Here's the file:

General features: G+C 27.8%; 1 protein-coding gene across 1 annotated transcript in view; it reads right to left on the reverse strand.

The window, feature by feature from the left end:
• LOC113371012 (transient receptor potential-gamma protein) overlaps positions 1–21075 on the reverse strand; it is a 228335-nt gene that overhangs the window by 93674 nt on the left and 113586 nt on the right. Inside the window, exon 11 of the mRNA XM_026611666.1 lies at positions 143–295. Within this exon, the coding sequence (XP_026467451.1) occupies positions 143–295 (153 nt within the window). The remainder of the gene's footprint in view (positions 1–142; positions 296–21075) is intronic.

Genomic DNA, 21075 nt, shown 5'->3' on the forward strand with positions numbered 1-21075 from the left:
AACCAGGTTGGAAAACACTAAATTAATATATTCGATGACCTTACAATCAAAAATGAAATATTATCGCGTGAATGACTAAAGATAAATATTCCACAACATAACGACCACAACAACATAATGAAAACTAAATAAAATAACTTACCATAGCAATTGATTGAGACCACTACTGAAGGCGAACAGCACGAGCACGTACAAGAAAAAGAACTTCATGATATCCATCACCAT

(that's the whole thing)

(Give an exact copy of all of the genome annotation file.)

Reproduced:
General features: G+C 27.8%; 1 protein-coding gene across 1 annotated transcript in view; it reads right to left on the reverse strand.

The window, feature by feature from the left end:
• LOC113371012 (transient receptor potential-gamma protein) overlaps positions 1–21075 on the reverse strand; it is a 228335-nt gene that overhangs the window by 93674 nt on the left and 113586 nt on the right. Inside the window, exon 11 of the mRNA XM_026611666.1 lies at positions 143–295. Within this exon, the coding sequence (XP_026467451.1) occupies positions 143–295 (153 nt within the window). The remainder of the gene's footprint in view (positions 1–142; positions 296–21075) is intronic.

Genomic DNA, 21075 nt, shown 5'->3' on the forward strand with positions numbered 1-21075 from the left:
AACCAGGTTGGAAAACACTAAATTAATATATTCGATGACCTTACAATCAAAAATGAAATATTATCGCGTGAATGACTAAAGATAAATATTCCACAACATAACGACCACAACAACATAATGAAAACTAAATAAAATAACTTACCATAGCAATTGATTGAGACCACTACTGAAGGCGAACAGCACGAGCACGTACAAGAAAAAGAACTTCATGATATCCATCACCAT